Magnitude, patterns and drivers of marine diversity

Extensive research provided insights into the magnitude and patterns of diversity for large conspicuous species such as corals and fishes. However, they represent a tiny subset of what really lives in the ocean (<1%). Small taxa have been ignored because (1) they are difficult to identify i.e., they belong to poorly studied groups and in some cases there are no well-defined morphological characters to delineate species (e.g., nematodes); (2) they are difficult to collect and census, i.e., the majority of marine diversity lives out of sight in cracks and crevices of the substrate. The plummeting cost of high throughput DNA sequencing and the technical improvements made in the past few years have transformed our ability to look at the magnitude, patterns and drivers of diversity across all taxa.

 

            

 

            

My colleagues, students and I have combined DNA-based sequencing approaches with standardized and spatially explicit sampling methods to infer the spatial distribution of overlooked taxonomic groups in the ocean. We have been working in structurally complex and threatened habitats where collecting comparable samples through time and space is difficult. On coral reefs for example, most species lives in the matrix below the surface. To avoid destructive sampling and to control for habitat space, we have used Autonomous Reef Monitoring Systems (ARMS, see photo). ARMS are like small apartment buildings for marine animals. They are fixed to the substrate for a year or two during which they are colonized by a diversity of small invertebrates and fishes. Using this approach we have shown that more than 2/3 of marine diversity is smaller than 2mm and we confirmed that small species are much more widely distributed than small taxa.

Ongoing projects aim at testing theories of community assembly and quantifying how biodiversity scales with habitat diversity, geographic area and body size. We are asking questions such as: Are life history traits good predictors of patterns of species diversity? Are there common drivers of diversity across shallow marine habitats? Can we estimate how many species live in the Ocean? Are there good indicator taxonomic groups of environmental changes? How useful is environmental DNA in seawater to ask the questions listed above?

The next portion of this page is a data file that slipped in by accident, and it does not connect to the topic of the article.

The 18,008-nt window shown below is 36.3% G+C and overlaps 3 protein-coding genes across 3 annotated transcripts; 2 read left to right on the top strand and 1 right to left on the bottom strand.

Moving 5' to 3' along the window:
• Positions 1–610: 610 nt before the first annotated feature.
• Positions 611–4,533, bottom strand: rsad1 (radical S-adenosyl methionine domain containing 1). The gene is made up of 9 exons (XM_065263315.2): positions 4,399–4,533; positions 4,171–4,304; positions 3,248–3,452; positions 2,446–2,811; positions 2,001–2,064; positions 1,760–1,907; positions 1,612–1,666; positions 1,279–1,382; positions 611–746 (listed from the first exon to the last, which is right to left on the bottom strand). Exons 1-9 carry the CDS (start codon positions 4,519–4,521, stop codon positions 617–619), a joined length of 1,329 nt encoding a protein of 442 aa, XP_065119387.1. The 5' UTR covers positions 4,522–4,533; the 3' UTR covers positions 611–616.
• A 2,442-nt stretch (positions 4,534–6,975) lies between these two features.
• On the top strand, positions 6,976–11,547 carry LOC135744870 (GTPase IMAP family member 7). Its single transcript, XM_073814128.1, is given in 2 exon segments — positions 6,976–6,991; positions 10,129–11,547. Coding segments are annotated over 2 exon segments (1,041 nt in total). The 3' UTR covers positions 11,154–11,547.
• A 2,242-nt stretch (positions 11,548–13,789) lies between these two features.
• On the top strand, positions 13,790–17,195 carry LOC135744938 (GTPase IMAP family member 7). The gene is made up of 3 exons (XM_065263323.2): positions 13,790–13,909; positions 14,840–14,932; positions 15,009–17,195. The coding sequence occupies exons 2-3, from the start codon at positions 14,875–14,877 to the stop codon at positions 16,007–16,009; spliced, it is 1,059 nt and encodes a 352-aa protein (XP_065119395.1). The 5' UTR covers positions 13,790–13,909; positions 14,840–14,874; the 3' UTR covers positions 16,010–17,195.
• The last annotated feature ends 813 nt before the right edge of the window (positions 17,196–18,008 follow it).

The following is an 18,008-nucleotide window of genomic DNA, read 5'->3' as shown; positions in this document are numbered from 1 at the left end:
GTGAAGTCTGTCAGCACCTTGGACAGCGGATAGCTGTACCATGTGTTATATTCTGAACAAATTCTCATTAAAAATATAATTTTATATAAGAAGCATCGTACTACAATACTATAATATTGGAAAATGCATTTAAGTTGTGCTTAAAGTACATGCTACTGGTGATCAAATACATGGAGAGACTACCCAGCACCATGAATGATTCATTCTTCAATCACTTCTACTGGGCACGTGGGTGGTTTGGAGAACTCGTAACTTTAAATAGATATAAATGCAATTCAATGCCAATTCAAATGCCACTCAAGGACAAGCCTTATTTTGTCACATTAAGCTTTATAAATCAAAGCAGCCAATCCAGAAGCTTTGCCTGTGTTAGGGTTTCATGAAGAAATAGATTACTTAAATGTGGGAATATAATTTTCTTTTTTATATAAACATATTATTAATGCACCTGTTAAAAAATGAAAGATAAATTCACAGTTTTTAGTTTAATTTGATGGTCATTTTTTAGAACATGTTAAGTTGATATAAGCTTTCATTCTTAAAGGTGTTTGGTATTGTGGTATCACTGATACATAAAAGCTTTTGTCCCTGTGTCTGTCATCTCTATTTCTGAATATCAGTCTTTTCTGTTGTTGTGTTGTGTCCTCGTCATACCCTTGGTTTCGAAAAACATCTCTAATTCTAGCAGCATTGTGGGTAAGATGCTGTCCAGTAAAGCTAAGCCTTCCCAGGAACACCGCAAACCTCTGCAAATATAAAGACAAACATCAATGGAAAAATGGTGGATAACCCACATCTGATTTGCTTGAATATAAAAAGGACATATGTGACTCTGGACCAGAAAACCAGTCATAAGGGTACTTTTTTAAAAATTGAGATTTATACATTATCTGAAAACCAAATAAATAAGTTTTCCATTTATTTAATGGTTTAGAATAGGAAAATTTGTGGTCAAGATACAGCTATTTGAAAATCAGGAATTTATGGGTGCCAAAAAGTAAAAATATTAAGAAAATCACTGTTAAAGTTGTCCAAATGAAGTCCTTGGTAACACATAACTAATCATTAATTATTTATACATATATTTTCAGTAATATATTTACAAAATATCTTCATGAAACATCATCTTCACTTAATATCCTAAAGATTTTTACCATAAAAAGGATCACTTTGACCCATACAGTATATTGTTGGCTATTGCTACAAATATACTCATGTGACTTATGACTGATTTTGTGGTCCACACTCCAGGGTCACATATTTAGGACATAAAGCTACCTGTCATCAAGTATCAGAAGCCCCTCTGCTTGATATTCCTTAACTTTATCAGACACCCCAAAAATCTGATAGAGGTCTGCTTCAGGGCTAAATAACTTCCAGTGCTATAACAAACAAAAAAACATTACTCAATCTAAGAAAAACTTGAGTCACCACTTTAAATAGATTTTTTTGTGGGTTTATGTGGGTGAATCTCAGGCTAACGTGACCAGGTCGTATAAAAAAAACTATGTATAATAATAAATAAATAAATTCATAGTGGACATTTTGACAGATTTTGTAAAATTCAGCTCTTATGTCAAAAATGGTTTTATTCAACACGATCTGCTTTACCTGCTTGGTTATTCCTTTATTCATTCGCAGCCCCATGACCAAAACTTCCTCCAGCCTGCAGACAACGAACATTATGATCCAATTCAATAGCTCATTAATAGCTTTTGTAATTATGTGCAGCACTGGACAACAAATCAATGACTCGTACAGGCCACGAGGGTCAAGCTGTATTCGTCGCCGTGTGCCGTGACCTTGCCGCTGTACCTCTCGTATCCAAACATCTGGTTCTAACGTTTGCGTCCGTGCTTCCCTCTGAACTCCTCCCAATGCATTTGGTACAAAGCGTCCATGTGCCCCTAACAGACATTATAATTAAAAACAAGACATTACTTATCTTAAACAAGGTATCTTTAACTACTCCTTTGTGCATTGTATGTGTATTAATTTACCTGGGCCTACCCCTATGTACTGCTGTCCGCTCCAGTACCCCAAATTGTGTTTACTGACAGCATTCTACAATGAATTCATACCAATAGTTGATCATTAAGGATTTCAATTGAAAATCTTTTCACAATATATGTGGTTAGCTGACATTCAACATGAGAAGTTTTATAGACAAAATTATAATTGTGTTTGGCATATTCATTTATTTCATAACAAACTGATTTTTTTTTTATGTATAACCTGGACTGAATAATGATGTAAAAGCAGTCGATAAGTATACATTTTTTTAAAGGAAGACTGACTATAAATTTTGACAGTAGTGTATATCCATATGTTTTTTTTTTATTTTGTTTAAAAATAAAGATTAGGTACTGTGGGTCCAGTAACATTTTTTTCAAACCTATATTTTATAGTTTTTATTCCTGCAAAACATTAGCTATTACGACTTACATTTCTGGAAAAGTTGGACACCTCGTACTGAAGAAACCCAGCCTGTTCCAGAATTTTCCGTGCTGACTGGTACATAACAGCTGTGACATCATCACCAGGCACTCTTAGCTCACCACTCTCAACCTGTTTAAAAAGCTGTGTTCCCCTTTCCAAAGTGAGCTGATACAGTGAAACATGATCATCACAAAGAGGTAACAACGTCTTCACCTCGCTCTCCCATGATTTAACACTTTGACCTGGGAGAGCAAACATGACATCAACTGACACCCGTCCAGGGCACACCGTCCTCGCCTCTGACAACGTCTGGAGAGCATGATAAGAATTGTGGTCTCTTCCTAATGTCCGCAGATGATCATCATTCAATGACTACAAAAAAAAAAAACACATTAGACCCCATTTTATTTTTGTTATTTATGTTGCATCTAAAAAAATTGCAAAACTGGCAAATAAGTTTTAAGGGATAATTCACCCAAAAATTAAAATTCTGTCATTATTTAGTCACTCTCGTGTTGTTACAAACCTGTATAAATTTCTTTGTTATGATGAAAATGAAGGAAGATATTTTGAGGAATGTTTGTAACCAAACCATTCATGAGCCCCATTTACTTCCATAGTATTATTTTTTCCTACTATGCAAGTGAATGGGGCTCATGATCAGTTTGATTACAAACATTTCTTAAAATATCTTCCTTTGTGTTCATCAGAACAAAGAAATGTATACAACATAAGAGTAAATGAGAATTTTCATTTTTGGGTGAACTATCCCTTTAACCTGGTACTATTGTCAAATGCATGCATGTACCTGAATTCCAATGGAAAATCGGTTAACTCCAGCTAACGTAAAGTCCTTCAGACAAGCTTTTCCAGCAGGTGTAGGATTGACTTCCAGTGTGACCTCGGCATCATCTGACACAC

Processing of whole invertebrate communities in tropical Bocas del Toro. Top: the field team brings the samples to the boat (photo credit: Sean Mattson); Bottom left: Natasha Hinojosa, Owen McMillan and Lyle McMillan are morphosorting specimens (photo credit: Matthieu Leray); Bottom right: Gustav Paulay, curator of invertebrates at the Florida Museum of Natural History, is identifying microscopic mollusks.

Specimens are sorted based on morphological characters, identified to the lowest taxonomic level, photographed and preserved for DNA analysis and further taxonomic work. Top left: unsorted specimens (photo credit: Matthieu Leray); Top right: one specimen per morphospecies is assigned a unique field identifier (photo credit: Matthieu Leray); Bottom left: carcinologist Robert Lasley is taking high resolution photographs of live specimens to document color patterns (photo credit: Matthieu Leray); Bottom right: Francois Michonneau, echinoderm specialist, is placing specimens in vials for archiving of specimens and tissues. 

Field guide for >500 invertebrate species associated with coral reefs of Bocas del Toro. PDF available for download here

SELECTED PUBLICATIONS ON THIS TOPIC

 

Kandler NM, Wooster MK, Leray M, Knowlton N, de Voogd NJ, Paulay G, Berumen ML. 2019. Hyperdiverse macrofauna communities associated with a common sponge, Stylissa carteri, shift across ecological gradients in the Central Red Sea. Diversity11, 18

​Pearman JK, Leray M, Villalobos R, Machida R, Berumen M, Knowlton N, Carvalho S. 2018. Cross-shelf investigation of coral reef cryptic benthic organisms reveals diversity patterns of the hidden majority. Scientific Reports8, 8090

Pachelle PPG, Leray M, Anker AA, Lasley R. 2018. Five new records of marine shrimps (Decapoda: Caridea, Stenopodidea) from the Caribbean coast of Panama. Zootaxa. 4438,128-136

Leray M, Knowlton N. 2016. Censusing marine eukaryotic diversity in the twenty-first century. Philosophical Transactions of the Royal Society B371,20150331

Al-Rshaidat MMD, Snider A, Rosebraugh S, Devine AM, Devine TD, Plaisance L, Knowlton N, Leray M. 2016. Deep COI sequencing of standardized benthic samples unveils overlooked diversity of Jordanian coral reefs in the northern Red Sea. Genome59,724-737

Leray M, Knowlton N. 2015. DNA barcoding and metabarcoding of standardized samples reveal patterns of marine benthic diversity. Proceedings of the National Academy of Sciences of the United States of America. 112,2076-2081

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